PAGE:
Joe Sanok is the speaker, business consultant, and podcaster. He has the #1 podcast for counsellors, The Practice of the Practice Podcast. Joe is also writer for PsychCentral, has been featured on the Huffington Post, Forbes, GOOD Magazine, Reader’s Digest, Entrepreneur on Fire, and Yahoo News. He is the author of five books and has been named the Therapist Resource top podcast, consultant, and blogger. In his latest book, Thursday is the New Friday, Joe brings together practical, evidence-based methodologies that challenge the existing structure of the work-week and provide ways of working that create more space for living. In this interview, I speak to Joe Sanokabout the tools, and training that have helped thousands of professionals—from authors and scholars to business leaders and innovators—create the schedule they want, resulting in less work, greater income, and more time for what they most desire.

Thought Economics

Joe Zammit-Lucia is an entrepreneur, investor, leadership advisor and commentator. He is an investor and Non-Executive Director in entrepreneurial ventures and advises senior business and institutional leaders on leadership in contemporary culture and writes for many of the world’s most prestigious newspapers. In this interview, I speak to Joe Zammit-Lucia about whether business can ever be apolitical. We discuss how modern businesses must be the visible reflection of social values and cultural trends (which shape the environment in which businesses operate), and how an increasingly politicised stakeholder group (from customers to investors) are expecting companies to have perspective on political issues. Markets themselves are politically constructed, and investors increasingly focus on corporations’ political positions – be they environmental or societal.

Thought Economics

For over a century, anthropologists have immersed themselves in unfamiliar cultures, uncovering the hidden rituals that govern how people act. Now, a new generation of anthropologists are using these methods in a new context – to illuminate the behaviour of businesses and consumers around the globe. In Anthro-Vision, Gillian Tett – bestselling author, Financial Times journalist, and anthropology PhD – reveals how anthropology can help make sense of the corporate world. She explains how to identify the ‘webs of meaning’ that underpin consumers’ behaviour on the other side of the planet. She reveals why ‘sense-making’ can explain the most erratic behaviour of Wall Street bankers, and why concealed systems of barter shape our relationship with Silicon Valley. She delves into the cultural shifts driving investment in new markets and green issues. And she reveals what anthropology can tell us about our own workplaces, too: by identifying the hidden tribes within the office, or pinpointing which rituals are binding together a team. In this exclusive interview, I spoke to Gillian Tett about how anthropology can help us better understand the world, and why business leaders need to understand and apply anthropology to build successful organisations.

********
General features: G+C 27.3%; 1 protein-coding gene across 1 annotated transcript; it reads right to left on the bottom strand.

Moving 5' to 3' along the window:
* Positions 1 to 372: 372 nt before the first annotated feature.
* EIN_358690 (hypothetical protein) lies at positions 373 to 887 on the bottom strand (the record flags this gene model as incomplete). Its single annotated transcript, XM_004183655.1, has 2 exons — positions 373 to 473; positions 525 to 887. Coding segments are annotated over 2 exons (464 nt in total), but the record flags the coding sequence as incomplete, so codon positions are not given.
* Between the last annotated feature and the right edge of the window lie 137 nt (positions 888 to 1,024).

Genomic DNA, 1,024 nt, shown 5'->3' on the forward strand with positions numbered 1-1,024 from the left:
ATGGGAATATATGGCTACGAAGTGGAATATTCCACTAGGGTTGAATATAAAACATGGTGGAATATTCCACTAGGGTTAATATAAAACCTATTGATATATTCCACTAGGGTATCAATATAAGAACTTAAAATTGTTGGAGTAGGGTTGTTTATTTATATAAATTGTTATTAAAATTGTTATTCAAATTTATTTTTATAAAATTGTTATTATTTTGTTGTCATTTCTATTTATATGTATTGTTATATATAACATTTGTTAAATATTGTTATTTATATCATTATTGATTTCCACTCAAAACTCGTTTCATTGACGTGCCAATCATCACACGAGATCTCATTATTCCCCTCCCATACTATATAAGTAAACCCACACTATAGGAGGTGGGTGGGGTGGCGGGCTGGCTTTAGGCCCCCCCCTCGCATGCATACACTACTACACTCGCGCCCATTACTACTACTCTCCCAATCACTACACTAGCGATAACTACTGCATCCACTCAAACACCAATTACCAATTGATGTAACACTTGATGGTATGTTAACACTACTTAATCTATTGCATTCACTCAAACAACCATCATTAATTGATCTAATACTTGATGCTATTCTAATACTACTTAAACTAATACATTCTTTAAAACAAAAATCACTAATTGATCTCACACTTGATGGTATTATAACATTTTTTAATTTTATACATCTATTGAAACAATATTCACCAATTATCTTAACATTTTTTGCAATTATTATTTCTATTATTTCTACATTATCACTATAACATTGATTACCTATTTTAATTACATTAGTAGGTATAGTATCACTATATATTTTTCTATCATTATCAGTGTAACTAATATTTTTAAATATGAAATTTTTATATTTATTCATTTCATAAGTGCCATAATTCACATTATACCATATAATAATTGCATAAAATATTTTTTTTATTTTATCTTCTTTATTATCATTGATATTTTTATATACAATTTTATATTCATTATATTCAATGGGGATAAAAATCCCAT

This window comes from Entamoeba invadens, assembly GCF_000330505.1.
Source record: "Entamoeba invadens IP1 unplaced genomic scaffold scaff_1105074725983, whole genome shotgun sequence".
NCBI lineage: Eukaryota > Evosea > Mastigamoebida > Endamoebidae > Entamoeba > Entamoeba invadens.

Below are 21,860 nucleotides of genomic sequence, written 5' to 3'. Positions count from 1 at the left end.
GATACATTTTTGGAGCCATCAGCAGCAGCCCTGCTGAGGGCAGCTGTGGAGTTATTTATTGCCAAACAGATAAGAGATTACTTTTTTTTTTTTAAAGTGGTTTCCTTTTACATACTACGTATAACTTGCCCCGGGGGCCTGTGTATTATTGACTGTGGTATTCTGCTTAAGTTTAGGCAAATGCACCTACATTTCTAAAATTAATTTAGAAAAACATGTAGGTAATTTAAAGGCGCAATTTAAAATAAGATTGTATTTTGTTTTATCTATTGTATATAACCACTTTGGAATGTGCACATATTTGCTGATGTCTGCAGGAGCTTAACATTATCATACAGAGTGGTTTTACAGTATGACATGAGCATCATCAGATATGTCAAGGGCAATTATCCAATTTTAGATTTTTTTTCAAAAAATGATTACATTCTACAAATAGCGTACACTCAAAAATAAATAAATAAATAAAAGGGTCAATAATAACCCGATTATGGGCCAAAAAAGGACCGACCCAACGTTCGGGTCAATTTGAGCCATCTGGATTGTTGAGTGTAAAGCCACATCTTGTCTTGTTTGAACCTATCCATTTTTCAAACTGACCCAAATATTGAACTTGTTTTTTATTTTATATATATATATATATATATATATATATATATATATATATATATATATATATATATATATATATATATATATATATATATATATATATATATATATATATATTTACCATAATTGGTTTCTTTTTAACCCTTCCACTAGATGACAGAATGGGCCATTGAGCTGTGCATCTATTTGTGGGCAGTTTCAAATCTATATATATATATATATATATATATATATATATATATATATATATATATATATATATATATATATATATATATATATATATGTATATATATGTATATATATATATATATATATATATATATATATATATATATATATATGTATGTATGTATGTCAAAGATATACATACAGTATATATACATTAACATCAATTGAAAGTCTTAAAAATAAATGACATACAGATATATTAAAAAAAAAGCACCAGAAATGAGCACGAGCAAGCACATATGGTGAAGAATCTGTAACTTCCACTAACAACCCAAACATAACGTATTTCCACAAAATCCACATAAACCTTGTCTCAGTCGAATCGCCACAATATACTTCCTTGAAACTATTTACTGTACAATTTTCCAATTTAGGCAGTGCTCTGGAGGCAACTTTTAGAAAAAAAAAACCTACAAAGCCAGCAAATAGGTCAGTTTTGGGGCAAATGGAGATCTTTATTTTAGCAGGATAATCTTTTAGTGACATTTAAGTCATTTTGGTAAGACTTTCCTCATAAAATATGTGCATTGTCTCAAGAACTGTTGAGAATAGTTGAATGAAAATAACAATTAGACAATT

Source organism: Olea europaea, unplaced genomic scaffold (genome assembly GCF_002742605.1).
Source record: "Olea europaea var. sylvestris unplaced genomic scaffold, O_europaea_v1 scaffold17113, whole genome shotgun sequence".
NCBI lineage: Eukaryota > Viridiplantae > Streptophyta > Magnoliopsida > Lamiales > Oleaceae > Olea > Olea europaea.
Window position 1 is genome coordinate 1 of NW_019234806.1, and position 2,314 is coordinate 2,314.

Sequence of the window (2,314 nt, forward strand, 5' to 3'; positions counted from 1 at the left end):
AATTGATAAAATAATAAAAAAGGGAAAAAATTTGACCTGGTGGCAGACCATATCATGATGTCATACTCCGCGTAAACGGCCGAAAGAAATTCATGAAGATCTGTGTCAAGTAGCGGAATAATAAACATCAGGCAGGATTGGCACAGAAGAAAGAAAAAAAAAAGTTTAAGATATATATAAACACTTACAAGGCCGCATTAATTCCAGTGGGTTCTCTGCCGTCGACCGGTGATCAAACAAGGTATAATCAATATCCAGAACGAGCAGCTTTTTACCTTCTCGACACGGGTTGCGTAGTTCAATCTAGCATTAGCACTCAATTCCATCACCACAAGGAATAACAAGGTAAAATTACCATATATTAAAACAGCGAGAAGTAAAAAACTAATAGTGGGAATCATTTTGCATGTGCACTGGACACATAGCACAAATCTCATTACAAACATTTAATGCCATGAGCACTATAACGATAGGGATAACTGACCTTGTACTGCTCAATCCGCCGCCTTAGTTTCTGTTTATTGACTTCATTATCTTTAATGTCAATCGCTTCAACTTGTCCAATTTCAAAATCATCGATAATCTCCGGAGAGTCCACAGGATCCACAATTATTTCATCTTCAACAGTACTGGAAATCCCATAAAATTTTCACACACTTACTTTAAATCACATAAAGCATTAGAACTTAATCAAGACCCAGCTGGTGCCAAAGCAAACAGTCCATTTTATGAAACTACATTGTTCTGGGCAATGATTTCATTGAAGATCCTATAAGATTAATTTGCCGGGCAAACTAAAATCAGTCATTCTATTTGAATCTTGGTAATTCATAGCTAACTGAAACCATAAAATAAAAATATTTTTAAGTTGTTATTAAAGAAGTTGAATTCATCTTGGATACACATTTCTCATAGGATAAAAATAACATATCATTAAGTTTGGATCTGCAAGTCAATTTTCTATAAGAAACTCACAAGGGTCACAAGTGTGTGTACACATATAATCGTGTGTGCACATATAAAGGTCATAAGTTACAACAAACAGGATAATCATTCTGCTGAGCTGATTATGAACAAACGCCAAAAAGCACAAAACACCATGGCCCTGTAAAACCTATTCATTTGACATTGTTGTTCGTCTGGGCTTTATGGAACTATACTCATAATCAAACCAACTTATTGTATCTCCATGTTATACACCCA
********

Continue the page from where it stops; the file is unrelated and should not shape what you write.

Thought Economics

Marianne Williamson is a bestselling author, non-profit and political activist, and spiritual thought leader. For over three decades Marianne has been a leader in spiritual and religiously progressive circles. She is the author of 14 books, four of which have been #1 New York Times best sellers. A quote from the mega best seller A Return to Love, “Our deepest fear is not that we are inadequate. Our deepest fear is that we are powerful beyond measure…” is considered an anthem for a contemporary generation of seekers. Williamson founded Project Angel Food, a non-profit that has delivered more than 13 million meals to ill and dying homebound patients since 1989. The group was created to help people suffering from the ravages of HIV/AIDS. She has also worked throughout her career on poverty, anti-hunger, and racial reconciliation issues. She has advocated for reparations for slavery since the 1990’s and was the first candidate in the 2020 presidential primary season to make it a pillar of her campaign. In 2004, she co-founded The Peace Alliance and supports the creation of a U.S. Department of Peace. In addition, she advocates for a cabinet level Department of Children and Youth to adequately address the chronic trauma of millions of American children. In this exclusive interview, I speak with Marianne Williamson about spirituality, love, finding purpose and fixing our broken society.

Thought Economics

In 2020 protest movements across the world revealed the inequalities sewn into the fabric of society. The wildfires that ravaged Australia and California made it clear we are in the middle of a climate catastrophe. The pandemic showed us all just how precarious our economies really are, and the conspiracy theories surrounding the US election proved the same of our democracies. So, what do we do? In Together: 10 Choices for a Better Now, award-winning political commentator Ece Temelkuran puts forward a compelling new narrative for our current moment, not for some idealised future but for right now, and asks us to make a choice. To choose determination over hope and to embrace fear rather the cold comfort of ignorance. This remarkable and timely book asks you to choose to have faith in the other human beings we share this planet with. In this exclusive interview, I speak to Ece Temelkuran about why we feel like civilisation is being torn apart, and how we can regain our dignity, our hope and our togetherness.

Thought Economics

Stay up to date. Signup to my newsletter.

We use cookies on our website to give you the best possible experience. By continuing to use our site, we assume you are OK with that.
Accept Privacy Policy